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Major Leslie Petch - War letters and diary from Dunkirk - 4 of 6

May 11 1940


I sent you a p.c. this morning to say I was well and going on well as now that the war has started properly I thought you might be anxious. No one knows but I think the general opinion is that the hotter it gets the sooner it will be over. I thought of your recitation of Henry V ‘Gentlemen in England now abed’ etc and felt quite bucked to be in France yesterday when we are facing a most critical time in our history.  5 a.m reveille on a Sunday morning and a hard day’s work in front, keeps your figure right.




May 13 - Sunday evening.


I am sorry I was unable to finish your letters on Friday, but I have had several interruptions and there has not been an opportunity until 7 p.m tonight. We are all getting used to little sleep and lots of work – I am sorry my letters may be a bit thin of news but if only I could write a bit more of our doings – it would nearly be as good as reading some of your books from Boots Library. Am sorry about your Mother’s cold – is it real or just an excuse for the medicine which you take now at 16/6d a bottle!


It looks as if there will be no more racing for you for a bit – I am glad you insisted on the sand bags. Don’t let the raids worry you too much – you can take it from me they are not too bad. My Mother tells me that Jill is looking particularly well and was admired on Sunday – wish I could have had a weekend with you this Whitsun. I see today that it is a working day – it certainly is here! Just going to change for dinner.


Heh! I object to the phrase of ‘sick of reading’ – it is the mail we all look forward to! Those who receive a letter, treasure it more than £1 notes! Harold Kidd has just shown me snaps he has received today of the 10 m.o they are very good. I am longing for Baba’s photos and yours.


I see quite a lot of Lord Downe – he is very well. In fact we all look marvellously fit and are quite brown. Some of the Officers are growing moustaches – I still have razor blades for my top lip! I hear Ken Steele is still in hospital and may go into the pool and not rejoin the Division.  


I do hope you keep yourself fit - it will be lonely for you losing both Liz and I from the ration table – but no doubt you will be saving lots of money!  Did Liz get the handkerchiefs and my letter in French?





Letters from France – BEF Contd

Post Dunkirk ...


Note: This was the last letter on record before hostilities really began. The next pages deal with Major Petch's notes after Dunkirk was all over.

[This next letter would be after the evacuation from Dunkirk on 31 May]


June 2nd 1940, Sunday – The Bradley Lines, Hereford.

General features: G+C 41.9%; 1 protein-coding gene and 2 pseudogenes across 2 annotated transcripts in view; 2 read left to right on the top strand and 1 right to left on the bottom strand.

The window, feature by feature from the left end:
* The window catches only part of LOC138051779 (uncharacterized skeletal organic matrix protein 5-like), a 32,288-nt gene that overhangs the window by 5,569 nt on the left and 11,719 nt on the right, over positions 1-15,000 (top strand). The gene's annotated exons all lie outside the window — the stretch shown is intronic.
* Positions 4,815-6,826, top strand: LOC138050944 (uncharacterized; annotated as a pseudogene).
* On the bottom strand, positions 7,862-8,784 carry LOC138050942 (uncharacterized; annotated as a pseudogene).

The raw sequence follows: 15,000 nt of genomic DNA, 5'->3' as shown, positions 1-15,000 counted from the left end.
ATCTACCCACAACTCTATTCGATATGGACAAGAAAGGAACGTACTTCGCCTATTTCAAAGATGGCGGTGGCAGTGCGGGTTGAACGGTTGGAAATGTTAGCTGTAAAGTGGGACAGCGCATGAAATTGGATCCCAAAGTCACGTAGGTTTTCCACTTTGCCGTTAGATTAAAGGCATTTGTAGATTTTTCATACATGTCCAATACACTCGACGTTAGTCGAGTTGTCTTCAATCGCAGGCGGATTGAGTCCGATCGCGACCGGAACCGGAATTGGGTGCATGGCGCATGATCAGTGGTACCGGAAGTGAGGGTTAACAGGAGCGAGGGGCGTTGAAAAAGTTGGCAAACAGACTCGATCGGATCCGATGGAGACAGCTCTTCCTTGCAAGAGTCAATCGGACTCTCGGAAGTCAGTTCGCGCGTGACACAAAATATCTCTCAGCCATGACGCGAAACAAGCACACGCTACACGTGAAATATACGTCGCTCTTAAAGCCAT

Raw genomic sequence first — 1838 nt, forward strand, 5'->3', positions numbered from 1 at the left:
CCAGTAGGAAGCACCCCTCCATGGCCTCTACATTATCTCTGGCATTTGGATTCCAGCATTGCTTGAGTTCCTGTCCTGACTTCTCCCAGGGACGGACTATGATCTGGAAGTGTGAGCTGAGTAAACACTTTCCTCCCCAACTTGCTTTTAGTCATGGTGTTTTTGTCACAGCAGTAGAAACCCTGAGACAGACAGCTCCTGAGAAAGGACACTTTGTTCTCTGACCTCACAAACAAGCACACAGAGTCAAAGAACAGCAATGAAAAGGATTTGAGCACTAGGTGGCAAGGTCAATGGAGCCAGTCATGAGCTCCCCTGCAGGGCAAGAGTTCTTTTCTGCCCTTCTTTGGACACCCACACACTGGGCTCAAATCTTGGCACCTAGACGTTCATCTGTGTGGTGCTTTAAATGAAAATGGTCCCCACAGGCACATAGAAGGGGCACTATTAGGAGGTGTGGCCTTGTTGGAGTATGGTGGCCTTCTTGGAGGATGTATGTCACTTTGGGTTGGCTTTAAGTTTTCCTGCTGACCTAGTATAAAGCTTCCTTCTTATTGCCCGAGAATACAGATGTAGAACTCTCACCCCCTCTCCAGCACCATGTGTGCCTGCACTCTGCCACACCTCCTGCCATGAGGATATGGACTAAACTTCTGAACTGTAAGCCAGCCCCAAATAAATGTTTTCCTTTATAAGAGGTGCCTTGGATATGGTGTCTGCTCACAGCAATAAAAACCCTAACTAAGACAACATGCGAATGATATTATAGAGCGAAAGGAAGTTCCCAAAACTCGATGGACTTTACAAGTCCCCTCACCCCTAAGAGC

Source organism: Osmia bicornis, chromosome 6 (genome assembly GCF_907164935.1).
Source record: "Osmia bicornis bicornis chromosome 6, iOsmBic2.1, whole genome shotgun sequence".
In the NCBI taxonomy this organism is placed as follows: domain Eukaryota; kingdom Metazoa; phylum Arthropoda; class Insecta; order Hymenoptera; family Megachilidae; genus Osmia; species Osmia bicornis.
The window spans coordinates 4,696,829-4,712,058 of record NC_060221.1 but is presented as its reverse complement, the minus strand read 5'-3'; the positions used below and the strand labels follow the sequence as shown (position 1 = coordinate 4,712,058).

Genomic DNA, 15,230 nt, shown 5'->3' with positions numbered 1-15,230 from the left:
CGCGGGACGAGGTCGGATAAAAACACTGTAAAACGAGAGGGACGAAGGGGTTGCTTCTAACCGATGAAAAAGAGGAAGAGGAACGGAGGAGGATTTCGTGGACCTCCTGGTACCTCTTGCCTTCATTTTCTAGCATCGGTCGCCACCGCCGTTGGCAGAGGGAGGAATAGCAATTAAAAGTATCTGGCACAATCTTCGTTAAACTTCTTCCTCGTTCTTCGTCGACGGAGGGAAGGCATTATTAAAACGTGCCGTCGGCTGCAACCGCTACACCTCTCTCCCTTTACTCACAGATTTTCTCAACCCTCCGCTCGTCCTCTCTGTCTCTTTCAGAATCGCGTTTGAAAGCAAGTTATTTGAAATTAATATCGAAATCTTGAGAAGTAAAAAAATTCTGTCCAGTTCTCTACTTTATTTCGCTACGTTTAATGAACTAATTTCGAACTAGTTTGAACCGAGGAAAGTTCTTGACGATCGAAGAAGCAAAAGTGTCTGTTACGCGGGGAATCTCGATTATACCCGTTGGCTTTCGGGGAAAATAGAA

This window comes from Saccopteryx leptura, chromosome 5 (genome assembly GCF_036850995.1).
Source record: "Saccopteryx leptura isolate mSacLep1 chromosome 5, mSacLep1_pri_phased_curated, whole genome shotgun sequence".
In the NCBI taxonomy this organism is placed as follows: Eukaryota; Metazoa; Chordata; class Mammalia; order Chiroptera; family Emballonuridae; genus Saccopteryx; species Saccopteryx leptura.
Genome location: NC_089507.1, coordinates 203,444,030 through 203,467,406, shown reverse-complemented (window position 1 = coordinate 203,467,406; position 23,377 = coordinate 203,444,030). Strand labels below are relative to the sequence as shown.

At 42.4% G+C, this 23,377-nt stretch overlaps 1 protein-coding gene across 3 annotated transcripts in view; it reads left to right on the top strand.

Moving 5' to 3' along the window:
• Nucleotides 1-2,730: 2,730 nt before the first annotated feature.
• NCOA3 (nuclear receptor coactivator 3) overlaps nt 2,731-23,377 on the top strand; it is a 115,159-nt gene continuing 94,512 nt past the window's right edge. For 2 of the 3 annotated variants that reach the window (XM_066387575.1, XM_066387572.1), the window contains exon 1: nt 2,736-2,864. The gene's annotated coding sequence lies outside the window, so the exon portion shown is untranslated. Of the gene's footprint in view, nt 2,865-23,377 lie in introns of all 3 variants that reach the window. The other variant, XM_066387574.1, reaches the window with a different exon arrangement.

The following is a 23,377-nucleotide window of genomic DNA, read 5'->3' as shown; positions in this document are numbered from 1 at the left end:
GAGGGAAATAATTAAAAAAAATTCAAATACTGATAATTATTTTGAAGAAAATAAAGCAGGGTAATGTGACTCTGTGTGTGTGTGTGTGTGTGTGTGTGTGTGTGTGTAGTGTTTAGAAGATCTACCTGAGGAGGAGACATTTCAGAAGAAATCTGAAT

It was glorious to be able to ring you up and hear your voice again after about 3 weeks of the hardest time of my life. I intend this afternoon to write a diary of our movements and a few of our experiences; but for the present I have half an hour before I am going to St. Martin’s Church, Hereford to thank God for our safe return. It is expected that as soon as we sort ourselves out we go on leave for a few days until the Divisions reform.


The Battalion has been split up and several casualties have occurred. John Harrison – from Nunthorpe was the first Officer to be killed at Gravelines where we knew that at least 15 men were killed. There were about other 50 which we have never heard of since May 24th. They include Harold Kidd, Peter Forster, John Middleditch another Company Commander was wounded and we now have lost Bill Richards. We still hope Harold Kidd and Peter Forster etc might turn up although it is only a slender hope now. Peter Forster’s brother in the 4th Battalion was also killed and I hear Colonel Litteboy is missing. Lord Downe left us for England in the midst of our activities about the 21st May!  


Among the things I have lost include 6lb in weight, every bit of my kit and uniform except my shaving kit and towel! I only have left what I stand in – breeches, leggings , battledress tunic and mackintosh! Nearly every officer in the battalion is the same. I saw Barry Linton under immensely interesting circumstances! We were rushed up to the Canal du Nord to protect a bridge – I went forward to see who occupied it and there was Barry preparing to blow it up!  His man told me afterwards he had fainted that evening and cracked his skull and was in Arras hospital the day before the Germans occupied the town. I don’t know any more. I am simply longing to see you and be with you again. I will wire immediately I have news. [End of letter]

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